The Healthcare Associated Infection (HAI) annual report was published by Health Protection Scotland (HPS) on 4 May 2018, to coincide with and support the World Health Organization’s (WHO) Hand Hygiene Day 2018, which took place on 5 May 2018 (see current note 52/1702).
This year, the WHO's ‘SAVES LIVES: Clean your hands’ campaign is entitled ‘It’s in your hands - prevent sepsis in healthcare’, and focuses on healthcare associated sepsis.
The HAI annual report provides the latest figures on healthcare associated infections. These infections continue to represent a threat to patient safety across Scotland and to safe care as a whole, wherever that is delivered. The threat of sepsis from HAI remains a key focus for current and future health protection strategies.
On 8 May 2018, Health Protection Scotland (HPS) published its 2017 report on laboratory-confirmed travel-related infections in Scotland. This report summarises:
- recent travel trends as a context
- laboratory notifications of travel-related significance
UK travel abroad continues to increase and among the pathogens reported, gastrointestinal infections are again the most commonly reported. Food and water hygiene remain essential methods for protecting the health of the travelling public, among others.
Between January 2016 and April 2018, six sporadic hospital transmissions of malaria were identified in the EU. While the countries reporting these six cases (Germany, Greece, Italy and Spain) have not observed an increase in the number of sporadic hospital-acquired cases of malaria since January 2016, the concomitant occurrence of these cases in four countries makes the overall event unusual. The mode(s) of transmission have not been determined for any of the cases. Following the occurrence of several hospital-acquired malaria cases in the EU, the European Centre for Disease Prevention and Control (ECDC) has assessed the risk related to transmission of the parasite in hospital settings.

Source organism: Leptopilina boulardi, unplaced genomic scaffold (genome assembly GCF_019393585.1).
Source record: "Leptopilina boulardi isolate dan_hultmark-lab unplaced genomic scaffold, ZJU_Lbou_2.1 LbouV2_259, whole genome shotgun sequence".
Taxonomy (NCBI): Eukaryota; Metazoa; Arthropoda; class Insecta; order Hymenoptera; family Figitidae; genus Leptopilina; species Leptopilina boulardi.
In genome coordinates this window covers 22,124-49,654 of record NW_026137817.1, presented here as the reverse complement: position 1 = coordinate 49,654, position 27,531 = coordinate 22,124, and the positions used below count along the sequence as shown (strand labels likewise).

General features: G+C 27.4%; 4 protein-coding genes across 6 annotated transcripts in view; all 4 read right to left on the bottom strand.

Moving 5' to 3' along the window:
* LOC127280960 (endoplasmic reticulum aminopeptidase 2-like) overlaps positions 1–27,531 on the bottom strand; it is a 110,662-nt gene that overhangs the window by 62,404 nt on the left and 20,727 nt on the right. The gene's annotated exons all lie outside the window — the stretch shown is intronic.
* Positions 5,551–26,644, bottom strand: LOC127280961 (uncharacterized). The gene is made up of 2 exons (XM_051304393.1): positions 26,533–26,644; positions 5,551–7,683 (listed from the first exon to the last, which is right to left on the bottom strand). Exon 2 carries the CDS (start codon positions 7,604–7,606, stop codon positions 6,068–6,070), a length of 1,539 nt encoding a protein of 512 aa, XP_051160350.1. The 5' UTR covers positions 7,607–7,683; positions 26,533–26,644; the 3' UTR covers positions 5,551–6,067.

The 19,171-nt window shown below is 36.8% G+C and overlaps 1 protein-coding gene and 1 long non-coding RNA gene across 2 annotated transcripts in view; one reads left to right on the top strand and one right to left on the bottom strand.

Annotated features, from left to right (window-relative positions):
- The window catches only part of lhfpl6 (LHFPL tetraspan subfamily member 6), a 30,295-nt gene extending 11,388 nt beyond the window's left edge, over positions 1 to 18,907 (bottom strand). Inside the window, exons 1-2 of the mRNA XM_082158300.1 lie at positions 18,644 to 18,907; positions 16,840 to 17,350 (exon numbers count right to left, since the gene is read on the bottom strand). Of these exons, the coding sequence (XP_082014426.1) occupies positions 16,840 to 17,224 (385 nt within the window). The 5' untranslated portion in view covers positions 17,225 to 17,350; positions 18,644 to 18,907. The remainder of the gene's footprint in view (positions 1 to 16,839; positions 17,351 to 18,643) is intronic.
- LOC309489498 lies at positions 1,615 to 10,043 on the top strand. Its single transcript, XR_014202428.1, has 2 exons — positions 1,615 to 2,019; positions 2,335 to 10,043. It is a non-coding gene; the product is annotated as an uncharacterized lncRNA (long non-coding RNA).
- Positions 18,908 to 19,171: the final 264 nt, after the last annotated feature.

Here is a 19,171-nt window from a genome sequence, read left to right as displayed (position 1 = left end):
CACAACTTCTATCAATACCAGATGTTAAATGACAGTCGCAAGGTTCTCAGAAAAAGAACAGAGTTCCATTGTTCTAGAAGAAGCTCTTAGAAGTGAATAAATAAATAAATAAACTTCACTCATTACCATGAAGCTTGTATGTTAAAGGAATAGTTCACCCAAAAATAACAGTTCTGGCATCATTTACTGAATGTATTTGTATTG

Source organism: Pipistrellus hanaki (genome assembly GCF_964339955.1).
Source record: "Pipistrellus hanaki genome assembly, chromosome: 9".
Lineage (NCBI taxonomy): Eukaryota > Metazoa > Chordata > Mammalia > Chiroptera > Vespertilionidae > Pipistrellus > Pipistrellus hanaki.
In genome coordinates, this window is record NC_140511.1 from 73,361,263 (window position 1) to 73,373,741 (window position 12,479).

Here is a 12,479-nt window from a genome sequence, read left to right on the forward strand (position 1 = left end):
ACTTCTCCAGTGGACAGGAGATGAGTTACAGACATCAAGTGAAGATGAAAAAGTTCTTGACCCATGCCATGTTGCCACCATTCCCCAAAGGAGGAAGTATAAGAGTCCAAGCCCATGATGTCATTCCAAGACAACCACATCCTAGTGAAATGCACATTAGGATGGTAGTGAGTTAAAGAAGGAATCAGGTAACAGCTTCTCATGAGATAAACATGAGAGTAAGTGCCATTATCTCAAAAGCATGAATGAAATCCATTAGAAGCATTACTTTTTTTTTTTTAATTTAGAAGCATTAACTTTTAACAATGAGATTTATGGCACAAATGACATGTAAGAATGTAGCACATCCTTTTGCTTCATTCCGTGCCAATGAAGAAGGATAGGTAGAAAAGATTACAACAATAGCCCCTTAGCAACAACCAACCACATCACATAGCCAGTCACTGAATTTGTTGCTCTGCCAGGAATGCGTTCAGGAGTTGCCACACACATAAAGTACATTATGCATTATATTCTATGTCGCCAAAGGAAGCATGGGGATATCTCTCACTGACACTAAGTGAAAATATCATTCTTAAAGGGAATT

This rapid risk assessment presents the context, details investigations into the cases and offers options for prevention and control. It concludes that clinicians and healthcare providers in hospitals should be aware of the possibility of hospital transmission and strictly follow standard precautions for infection prevention and control.
Source: ECDC, 30 April 2018
European Centre for Disease Prevention and Control (ECDC) data shows that up to 80% of teenagers and young adults who contracted measles in 2017 had not been vaccinated.
ECDC analysis of sub-national data indicates that even countries with high overall levels of vaccine coverage may have groups that are unvaccinated. In recent and ongoing measles outbreaks, ECDC’s recent rapid risk assessment identifies healthcare workers as among those affected.
All countries in the EU/EEA have routine measles vaccination programmes in place targeting children and the ECDC suggests these programmes should be fully implemented. Due to an increasing number of cases among teenagers and young adults, catch-up programmes for individuals who have missed vaccination or for those who were too old to have been targeted by routine programmes exist in a number of countries and could be considered in other countries.
Not only can measles cause severe complications in adults, it is infants who are the most affected, as they cannot be vaccinated and have a six-fold risk of death according to analysis of ECDC data from 2013-2017. Infants can only be protected through so-called ‘herd immunity’, which is when 95% of the population in a country are vaccinated with two doses of measles vaccine.